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Advancements in Self-Storage Site Design: Projects Evolve Through Technology Sustainability and More


By Kenneth Carrell

Self-storage has evolved into a more sophisticated product since the first facilities were built in the late 1960s, when they weren’t much more than garages. Now modern materials, new construction techniques and advanced technology have elevated self-storage sites into safe and secure places for customers to leave their belongings. Let’s take a look at how facility design has changed to enhance curb appeal and create a more secure and sustainable environment.

Onsite Security

Self-storage security has come a long way since the development of first-generation facilities. The overall facility design, including the placement of buildings, the manager's apartment, the entrance and exit all play a factor.

This aerial shot of Quartz Drive Self-Storage in Auburn, Calif., shows how a “fortress”-style layout maximizes space and enhances security. One design element that has dramatically changed is the manager’s residence. Not that many years ago, the facility office had an apartment attached as housing for the manager. It was thought that having staff live on site meant better security for the facility. But that's not always the case, particularly with today's large projects. More and more, the manager apartment is being eliminated.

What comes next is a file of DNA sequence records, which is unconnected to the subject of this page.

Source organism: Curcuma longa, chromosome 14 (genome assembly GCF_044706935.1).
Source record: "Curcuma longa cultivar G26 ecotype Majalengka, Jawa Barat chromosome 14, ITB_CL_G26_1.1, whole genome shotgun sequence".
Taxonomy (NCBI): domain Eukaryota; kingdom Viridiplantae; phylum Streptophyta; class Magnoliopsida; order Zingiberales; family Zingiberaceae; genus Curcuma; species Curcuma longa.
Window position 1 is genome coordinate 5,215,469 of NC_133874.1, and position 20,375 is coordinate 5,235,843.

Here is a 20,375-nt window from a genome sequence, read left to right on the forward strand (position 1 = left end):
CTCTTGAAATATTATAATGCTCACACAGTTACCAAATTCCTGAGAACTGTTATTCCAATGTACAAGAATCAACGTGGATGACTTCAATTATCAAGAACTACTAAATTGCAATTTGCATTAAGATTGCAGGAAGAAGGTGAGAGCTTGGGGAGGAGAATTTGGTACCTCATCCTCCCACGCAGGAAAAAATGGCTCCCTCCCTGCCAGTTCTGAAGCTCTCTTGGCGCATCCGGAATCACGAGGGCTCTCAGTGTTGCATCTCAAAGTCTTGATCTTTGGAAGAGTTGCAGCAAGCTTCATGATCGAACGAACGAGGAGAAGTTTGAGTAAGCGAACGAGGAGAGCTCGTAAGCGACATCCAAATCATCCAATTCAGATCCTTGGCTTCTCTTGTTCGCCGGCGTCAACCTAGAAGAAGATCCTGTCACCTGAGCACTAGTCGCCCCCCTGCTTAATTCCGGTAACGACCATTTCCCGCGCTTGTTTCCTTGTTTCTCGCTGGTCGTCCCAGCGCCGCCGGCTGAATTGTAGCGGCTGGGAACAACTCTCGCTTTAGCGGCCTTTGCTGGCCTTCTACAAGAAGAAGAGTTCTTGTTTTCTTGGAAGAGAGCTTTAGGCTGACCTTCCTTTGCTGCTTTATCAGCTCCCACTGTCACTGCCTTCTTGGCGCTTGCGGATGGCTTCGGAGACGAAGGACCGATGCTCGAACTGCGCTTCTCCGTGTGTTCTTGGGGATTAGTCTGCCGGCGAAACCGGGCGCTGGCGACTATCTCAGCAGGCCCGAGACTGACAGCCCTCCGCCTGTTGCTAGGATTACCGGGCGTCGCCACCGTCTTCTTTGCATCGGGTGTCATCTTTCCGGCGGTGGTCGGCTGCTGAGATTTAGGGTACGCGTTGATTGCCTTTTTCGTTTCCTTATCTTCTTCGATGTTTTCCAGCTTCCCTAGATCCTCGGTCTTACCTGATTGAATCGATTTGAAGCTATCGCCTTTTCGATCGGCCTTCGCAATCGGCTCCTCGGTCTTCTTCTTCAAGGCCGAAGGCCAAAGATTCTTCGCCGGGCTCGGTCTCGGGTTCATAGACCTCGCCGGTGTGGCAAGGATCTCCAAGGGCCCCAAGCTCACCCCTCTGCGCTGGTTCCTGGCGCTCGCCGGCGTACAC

Instead, facilities are being built with better security systems and components. With more advanced cameras that can record at night and better computer systems to record data, security in modern self-storage can be even better than that of some banks.

Security considerations have also changed the way developers and architects think about the overall facility layout. It used to be that sites were graded as flat as possible to maximize their potential. Now developers try to take advantage the existing site topography. This has an added benefit of insulating a large portion of the building for climate control.

Many developers and architects these days like to surround the site with buildings in a “fortress” style. This gives you a 12-to-14-foot-high perimeter security wall vs. a little 7- or 8-foot wall. By arranging storage buildings in this manner, potential security breeches to the gate areas are closed.

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